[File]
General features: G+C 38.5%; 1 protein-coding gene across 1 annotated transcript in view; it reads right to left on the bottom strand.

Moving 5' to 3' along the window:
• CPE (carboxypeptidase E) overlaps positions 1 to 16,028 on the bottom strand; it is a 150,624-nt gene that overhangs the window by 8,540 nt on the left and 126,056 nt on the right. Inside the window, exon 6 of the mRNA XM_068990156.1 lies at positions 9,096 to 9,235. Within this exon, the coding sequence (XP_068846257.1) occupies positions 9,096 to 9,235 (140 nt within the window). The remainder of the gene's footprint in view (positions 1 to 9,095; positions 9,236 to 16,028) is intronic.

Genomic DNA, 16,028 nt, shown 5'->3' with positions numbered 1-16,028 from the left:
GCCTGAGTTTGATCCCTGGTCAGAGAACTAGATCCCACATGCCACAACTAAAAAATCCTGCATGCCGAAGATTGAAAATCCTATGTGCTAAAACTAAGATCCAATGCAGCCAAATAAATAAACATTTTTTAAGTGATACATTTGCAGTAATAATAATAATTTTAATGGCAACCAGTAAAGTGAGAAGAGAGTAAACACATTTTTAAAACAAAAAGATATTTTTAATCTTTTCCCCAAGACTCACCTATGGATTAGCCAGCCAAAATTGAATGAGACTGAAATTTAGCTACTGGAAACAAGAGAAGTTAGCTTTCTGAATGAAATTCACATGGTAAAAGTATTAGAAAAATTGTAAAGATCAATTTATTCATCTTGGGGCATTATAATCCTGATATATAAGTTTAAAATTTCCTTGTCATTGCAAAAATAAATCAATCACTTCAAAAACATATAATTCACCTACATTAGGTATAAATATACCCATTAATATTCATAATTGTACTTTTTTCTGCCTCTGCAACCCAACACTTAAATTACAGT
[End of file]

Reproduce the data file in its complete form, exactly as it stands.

General features: G+C 38.5%; 1 protein-coding gene across 1 annotated transcript in view; it reads right to left on the bottom strand.

Moving 5' to 3' along the window:
• CPE (carboxypeptidase E) overlaps positions 1 to 16,028 on the bottom strand; it is a 150,624-nt gene that overhangs the window by 8,540 nt on the left and 126,056 nt on the right. Inside the window, exon 6 of the mRNA XM_068990156.1 lies at positions 9,096 to 9,235. Within this exon, the coding sequence (XP_068846257.1) occupies positions 9,096 to 9,235 (140 nt within the window). The remainder of the gene's footprint in view (positions 1 to 9,095; positions 9,236 to 16,028) is intronic.

Genomic DNA, 16,028 nt, shown 5'->3' with positions numbered 1-16,028 from the left:
GCCTGAGTTTGATCCCTGGTCAGAGAACTAGATCCCACATGCCACAACTAAAAAATCCTGCATGCCGAAGATTGAAAATCCTATGTGCTAAAACTAAGATCCAATGCAGCCAAATAAATAAACATTTTTTAAGTGATACATTTGCAGTAATAATAATAATTTTAATGGCAACCAGTAAAGTGAGAAGAGAGTAAACACATTTTTAAAACAAAAAGATATTTTTAATCTTTTCCCCAAGACTCACCTATGGATTAGCCAGCCAAAATTGAATGAGACTGAAATTTAGCTACTGGAAACAAGAGAAGTTAGCTTTCTGAATGAAATTCACATGGTAAAAGTATTAGAAAAATTGTAAAGATCAATTTATTCATCTTGGGGCATTATAATCCTGATATATAAGTTTAAAATTTCCTTGTCATTGCAAAAATAAATCAATCACTTCAAAAACATATAATTCACCTACATTAGGTATAAATATACCCATTAATATTCATAATTGTACTTTTTTCTGCCTCTGCAACCCAACACTTAAATTACAGT